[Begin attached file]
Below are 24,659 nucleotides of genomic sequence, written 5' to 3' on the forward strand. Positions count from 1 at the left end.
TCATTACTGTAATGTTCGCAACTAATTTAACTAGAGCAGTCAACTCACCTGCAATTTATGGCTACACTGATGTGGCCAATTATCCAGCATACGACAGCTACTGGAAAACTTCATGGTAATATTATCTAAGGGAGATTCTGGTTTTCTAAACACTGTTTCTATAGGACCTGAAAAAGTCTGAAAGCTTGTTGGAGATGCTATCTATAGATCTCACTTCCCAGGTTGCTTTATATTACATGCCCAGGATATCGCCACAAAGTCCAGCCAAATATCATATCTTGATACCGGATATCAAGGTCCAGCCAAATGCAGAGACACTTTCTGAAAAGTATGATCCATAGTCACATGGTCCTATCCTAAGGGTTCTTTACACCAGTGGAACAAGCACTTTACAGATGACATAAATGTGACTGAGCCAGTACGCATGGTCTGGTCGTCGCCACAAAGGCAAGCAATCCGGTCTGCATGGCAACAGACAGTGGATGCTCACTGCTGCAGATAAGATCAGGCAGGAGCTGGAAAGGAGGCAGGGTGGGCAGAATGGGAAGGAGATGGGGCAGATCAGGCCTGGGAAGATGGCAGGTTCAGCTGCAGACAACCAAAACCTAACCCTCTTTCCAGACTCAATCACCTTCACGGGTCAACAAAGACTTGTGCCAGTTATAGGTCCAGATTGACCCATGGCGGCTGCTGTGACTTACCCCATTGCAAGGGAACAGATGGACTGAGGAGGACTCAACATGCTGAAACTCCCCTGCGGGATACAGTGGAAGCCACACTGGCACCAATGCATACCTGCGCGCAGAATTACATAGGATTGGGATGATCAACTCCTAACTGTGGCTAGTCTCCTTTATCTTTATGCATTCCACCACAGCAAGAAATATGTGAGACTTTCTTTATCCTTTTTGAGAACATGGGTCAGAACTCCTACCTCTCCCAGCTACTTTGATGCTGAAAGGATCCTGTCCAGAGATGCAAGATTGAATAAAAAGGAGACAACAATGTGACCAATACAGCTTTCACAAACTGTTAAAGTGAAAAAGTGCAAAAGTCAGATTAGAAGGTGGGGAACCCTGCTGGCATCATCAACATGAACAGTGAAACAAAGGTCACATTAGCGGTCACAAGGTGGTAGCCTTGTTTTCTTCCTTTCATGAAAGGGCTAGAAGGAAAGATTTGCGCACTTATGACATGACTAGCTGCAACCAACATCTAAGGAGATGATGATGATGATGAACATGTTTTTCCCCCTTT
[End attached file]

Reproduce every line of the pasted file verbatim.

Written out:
Below are 24,659 nucleotides of genomic sequence, written 5' to 3' on the forward strand. Positions count from 1 at the left end.
TCATTACTGTAATGTTCGCAACTAATTTAACTAGAGCAGTCAACTCACCTGCAATTTATGGCTACACTGATGTGGCCAATTATCCAGCATACGACAGCTACTGGAAAACTTCATGGTAATATTATCTAAGGGAGATTCTGGTTTTCTAAACACTGTTTCTATAGGACCTGAAAAAGTCTGAAAGCTTGTTGGAGATGCTATCTATAGATCTCACTTCCCAGGTTGCTTTATATTACATGCCCAGGATATCGCCACAAAGTCCAGCCAAATATCATATCTTGATACCGGATATCAAGGTCCAGCCAAATGCAGAGACACTTTCTGAAAAGTATGATCCATAGTCACATGGTCCTATCCTAAGGGTTCTTTACACCAGTGGAACAAGCACTTTACAGATGACATAAATGTGACTGAGCCAGTACGCATGGTCTGGTCGTCGCCACAAAGGCAAGCAATCCGGTCTGCATGGCAACAGACAGTGGATGCTCACTGCTGCAGATAAGATCAGGCAGGAGCTGGAAAGGAGGCAGGGTGGGCAGAATGGGAAGGAGATGGGGCAGATCAGGCCTGGGAAGATGGCAGGTTCAGCTGCAGACAACCAAAACCTAACCCTCTTTCCAGACTCAATCACCTTCACGGGTCAACAAAGACTTGTGCCAGTTATAGGTCCAGATTGACCCATGGCGGCTGCTGTGACTTACCCCATTGCAAGGGAACAGATGGACTGAGGAGGACTCAACATGCTGAAACTCCCCTGCGGGATACAGTGGAAGCCACACTGGCACCAATGCATACCTGCGCGCAGAATTACATAGGATTGGGATGATCAACTCCTAACTGTGGCTAGTCTCCTTTATCTTTATGCATTCCACCACAGCAAGAAATATGTGAGACTTTCTTTATCCTTTTTGAGAACATGGGTCAGAACTCCTACCTCTCCCAGCTACTTTGATGCTGAAAGGATCCTGTCCAGAGATGCAAGATTGAATAAAAAGGAGACAACAATGTGACCAATACAGCTTTCACAAACTGTTAAAGTGAAAAAGTGCAAAAGTCAGATTAGAAGGTGGGGAACCCTGCTGGCATCATCAACATGAACAGTGAAACAAAGGTCACATTAGCGGTCACAAGGTGGTAGCCTTGTTTTCTTCCTTTCATGAAAGGGCTAGAAGGAAAGATTTGCGCACTTATGACATGACTAGCTGCAACCAACATCTAAGGAGATGATGATGATGATGAACATGTTTTTCCCCCTTT